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Dave Angel davea at davea.name
Mon Sep 15 15:05:50 CEST 2014


Seymore4Head <Seymore4Head at Hotmail.invalid> Wrote in message:
> import random
> nums=range(1,11)
> print (nums)
> samp=random.sample(nums,10)
> top=nums
> newlist=nums[::-1]
> tail=newlist
> 
> for x in range(10):
>     print ("Top {:2d}    Tail {:2.0f}  Sample {:2d}
> ".format(top[x],tail[x],samp[x]))
>     
> I don't understand why the command nums=range(1,11) doesn't work.
> I would think that print(nums) should be 1,2,3 ect.
> Instead it prints range(1,11)

You need to specify that you're using python 3.x

In python 2, nums would indeed be a list. And range (5000000)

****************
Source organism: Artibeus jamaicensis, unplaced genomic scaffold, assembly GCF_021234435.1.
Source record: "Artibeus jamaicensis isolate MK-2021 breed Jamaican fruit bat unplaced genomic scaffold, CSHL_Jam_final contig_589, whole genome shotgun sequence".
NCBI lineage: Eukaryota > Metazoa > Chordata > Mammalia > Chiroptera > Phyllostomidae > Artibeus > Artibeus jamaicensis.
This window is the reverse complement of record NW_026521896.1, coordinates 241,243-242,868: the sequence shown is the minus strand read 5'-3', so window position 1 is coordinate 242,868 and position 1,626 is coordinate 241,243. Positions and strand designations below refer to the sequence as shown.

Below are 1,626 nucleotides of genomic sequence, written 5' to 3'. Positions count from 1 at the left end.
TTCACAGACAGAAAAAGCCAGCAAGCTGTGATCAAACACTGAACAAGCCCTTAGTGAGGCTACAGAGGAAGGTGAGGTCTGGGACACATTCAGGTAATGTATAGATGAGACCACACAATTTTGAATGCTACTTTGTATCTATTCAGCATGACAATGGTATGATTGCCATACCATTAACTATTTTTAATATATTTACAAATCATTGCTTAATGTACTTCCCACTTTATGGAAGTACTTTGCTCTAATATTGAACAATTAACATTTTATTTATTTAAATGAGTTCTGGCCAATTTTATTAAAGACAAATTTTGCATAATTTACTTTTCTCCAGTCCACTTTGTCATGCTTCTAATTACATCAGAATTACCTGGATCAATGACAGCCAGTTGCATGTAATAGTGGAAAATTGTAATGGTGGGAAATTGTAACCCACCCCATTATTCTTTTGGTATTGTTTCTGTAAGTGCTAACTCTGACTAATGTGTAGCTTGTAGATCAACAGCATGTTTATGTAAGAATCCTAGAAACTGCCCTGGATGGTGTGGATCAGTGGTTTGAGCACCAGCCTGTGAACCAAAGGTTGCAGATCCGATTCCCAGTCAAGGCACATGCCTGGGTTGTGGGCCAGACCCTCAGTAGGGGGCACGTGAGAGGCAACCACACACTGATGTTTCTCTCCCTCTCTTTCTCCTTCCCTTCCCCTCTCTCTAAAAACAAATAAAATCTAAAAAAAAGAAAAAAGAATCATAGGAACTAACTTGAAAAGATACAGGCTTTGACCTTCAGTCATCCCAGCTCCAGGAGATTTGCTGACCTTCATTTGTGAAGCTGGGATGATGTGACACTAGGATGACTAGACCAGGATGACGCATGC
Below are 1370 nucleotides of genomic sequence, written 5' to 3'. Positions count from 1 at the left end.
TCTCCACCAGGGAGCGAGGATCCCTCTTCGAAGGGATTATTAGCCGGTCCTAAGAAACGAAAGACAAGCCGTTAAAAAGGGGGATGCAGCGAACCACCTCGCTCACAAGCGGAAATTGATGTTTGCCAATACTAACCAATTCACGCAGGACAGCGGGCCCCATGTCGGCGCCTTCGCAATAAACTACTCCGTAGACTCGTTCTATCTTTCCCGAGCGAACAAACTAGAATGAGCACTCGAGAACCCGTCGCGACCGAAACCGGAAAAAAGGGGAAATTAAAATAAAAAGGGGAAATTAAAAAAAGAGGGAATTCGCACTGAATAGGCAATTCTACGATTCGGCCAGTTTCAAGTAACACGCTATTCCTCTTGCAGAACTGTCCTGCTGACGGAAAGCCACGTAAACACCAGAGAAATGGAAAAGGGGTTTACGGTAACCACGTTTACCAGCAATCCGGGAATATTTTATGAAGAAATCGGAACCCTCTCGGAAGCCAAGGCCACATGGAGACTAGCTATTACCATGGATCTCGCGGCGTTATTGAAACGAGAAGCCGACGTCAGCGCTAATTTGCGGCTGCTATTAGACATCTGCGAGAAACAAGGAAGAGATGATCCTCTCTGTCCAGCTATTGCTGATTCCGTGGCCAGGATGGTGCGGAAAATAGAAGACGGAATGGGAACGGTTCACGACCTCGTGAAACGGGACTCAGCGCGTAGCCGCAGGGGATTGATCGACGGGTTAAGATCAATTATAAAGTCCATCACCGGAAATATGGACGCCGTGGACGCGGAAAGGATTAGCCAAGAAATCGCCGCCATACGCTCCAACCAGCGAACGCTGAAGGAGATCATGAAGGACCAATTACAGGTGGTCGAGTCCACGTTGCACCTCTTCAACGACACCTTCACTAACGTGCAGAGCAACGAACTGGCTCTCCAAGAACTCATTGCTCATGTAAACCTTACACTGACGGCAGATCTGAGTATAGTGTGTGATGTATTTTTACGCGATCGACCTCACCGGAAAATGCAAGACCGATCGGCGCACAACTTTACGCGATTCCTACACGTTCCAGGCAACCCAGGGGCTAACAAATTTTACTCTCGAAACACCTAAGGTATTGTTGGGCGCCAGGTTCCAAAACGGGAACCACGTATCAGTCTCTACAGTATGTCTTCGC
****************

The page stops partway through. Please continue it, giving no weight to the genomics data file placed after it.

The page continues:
would be a list of 5 million items, taking quite a while and lots
 of memory to build.  So python 3 uses lazy evaluation when it
 can. In this case it returns a range sequence type,  not a
 list.

https://docs.python.org/3/library/stdtypes.html#typesseq-range

If you need the ints all at once, simply call list.
    nums =list (range (1, 11)

> 
> Why does random.sample(nums,10) give me the numbers between 1 and 10.
> I am missing something subtle again.
> 
> 

It doesn't give you the numbers between 1 and 10,  it gives you a
 list composed of those numbers in an arbitrary order, but with no
 duplicates. 

Your question is incomplete.  It does that because it's defined
 to.  But clearly you're puzzled.  So what is confusing? The fact
 that there are 10? The fact that they're between 1 and 10
 inclusive? Or the fact there are no duplicates?  Or something
 else?

You might help your confusion by experimenting.  Try 7 instead of
 10. Or pick different range limits. 

-- 
DaveA




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